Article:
Cat in Germany "very likely" infected,w/ H5N1, by eating birds
Pets at risk as bird flu kills cat
Pet cats may have to be kept indoors once bird flu arrives in Britain, scientists have said after the death of a cat in Germany from the disease.
The case - the first of a mammal dying from bird flu in Europe - means that cats may be able to pass the H5N1 virus on to humans and that the disease may spread more easily than thought.
Even more worrying is the possibility that cats could help the virus to adapt so that it spreads more easily between mammal species, making a human pandemic more likely.
Prof David King, the Government's chief scientific adviser, said that it was inevitable that bird flu would arrive in Britain.
He told the BBC: "We also have to anticipate that it will be here for five years-plus. We are talking about the possibility of this disease being endemic here in the UK."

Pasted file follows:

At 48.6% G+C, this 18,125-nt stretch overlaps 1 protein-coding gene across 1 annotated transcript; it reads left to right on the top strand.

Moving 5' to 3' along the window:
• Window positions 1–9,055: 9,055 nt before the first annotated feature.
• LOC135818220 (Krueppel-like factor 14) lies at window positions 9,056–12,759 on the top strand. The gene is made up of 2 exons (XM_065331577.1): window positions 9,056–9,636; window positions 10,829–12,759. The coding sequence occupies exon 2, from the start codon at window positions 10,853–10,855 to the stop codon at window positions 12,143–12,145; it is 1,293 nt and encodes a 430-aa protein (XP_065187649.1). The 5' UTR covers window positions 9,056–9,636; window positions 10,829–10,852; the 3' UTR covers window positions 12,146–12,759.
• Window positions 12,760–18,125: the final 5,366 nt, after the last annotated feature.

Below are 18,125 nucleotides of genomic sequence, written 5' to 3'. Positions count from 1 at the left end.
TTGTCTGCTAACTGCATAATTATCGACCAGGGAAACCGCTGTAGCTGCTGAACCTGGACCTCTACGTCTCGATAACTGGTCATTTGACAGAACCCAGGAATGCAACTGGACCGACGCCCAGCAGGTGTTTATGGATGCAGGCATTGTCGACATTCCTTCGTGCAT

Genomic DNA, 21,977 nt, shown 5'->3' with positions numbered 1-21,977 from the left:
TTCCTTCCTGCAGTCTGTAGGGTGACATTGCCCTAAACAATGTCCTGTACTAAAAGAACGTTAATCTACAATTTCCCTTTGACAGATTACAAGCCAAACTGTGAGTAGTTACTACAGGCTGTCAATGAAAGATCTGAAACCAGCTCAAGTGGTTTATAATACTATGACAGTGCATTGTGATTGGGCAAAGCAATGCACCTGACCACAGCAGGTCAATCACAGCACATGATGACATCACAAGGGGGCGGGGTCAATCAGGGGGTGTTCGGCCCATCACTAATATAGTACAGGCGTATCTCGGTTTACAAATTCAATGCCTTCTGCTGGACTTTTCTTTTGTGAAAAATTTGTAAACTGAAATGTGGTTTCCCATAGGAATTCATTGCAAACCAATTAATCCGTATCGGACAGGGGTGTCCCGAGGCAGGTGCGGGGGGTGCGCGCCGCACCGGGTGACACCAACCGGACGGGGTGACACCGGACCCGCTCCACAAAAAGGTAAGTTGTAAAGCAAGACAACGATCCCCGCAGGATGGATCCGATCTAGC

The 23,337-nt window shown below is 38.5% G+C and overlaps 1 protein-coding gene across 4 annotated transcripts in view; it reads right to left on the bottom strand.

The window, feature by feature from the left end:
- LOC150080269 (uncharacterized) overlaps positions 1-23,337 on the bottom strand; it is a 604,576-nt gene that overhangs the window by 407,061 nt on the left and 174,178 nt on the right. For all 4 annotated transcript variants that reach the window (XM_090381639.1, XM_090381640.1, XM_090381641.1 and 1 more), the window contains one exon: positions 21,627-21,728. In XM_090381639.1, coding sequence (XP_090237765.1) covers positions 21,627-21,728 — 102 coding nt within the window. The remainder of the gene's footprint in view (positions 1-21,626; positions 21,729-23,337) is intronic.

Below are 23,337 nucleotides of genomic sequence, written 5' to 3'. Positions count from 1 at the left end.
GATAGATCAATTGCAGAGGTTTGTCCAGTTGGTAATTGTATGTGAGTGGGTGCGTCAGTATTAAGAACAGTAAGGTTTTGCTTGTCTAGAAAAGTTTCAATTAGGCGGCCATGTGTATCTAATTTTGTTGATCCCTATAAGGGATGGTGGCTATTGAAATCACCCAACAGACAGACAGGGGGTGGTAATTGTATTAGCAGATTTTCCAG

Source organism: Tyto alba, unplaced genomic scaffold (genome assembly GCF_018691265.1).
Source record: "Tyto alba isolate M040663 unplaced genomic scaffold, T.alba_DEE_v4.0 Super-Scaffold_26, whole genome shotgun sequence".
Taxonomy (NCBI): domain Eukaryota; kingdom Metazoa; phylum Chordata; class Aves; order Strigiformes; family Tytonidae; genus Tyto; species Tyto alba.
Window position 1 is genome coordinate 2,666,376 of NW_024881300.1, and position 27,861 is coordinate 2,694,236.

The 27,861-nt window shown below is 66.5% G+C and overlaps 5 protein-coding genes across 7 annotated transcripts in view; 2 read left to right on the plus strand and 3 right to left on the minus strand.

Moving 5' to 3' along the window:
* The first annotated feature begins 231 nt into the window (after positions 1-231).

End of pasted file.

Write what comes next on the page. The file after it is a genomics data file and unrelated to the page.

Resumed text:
The tom cat was found on the Baltic Sea island of Ruegen, where the highly pathogenic form of H5N1 bird flu was detected in mid-February among wild swans, it emerged yesterday.
Prof Thomas Mettenleiter, president of the Friedrich Loeffler Institute, Insel Reims, where the cat was examined, said: "It is very likely it contracted infection by feeding on sick birds or carcasses."
Dr Thijs Kuiken, the leading expert on the spread of bird flu to cats, said that keeping cats indoors should now be considered.
Dr Kuiken, a veterinary pathologist at the Erasmus Medical Centre in Rotterdam, said that a range of species had now been infected in the field with the virus, including cats, dogs, pigs, leopards and tigers as well as humans. "This virus has a very broad host range," he said.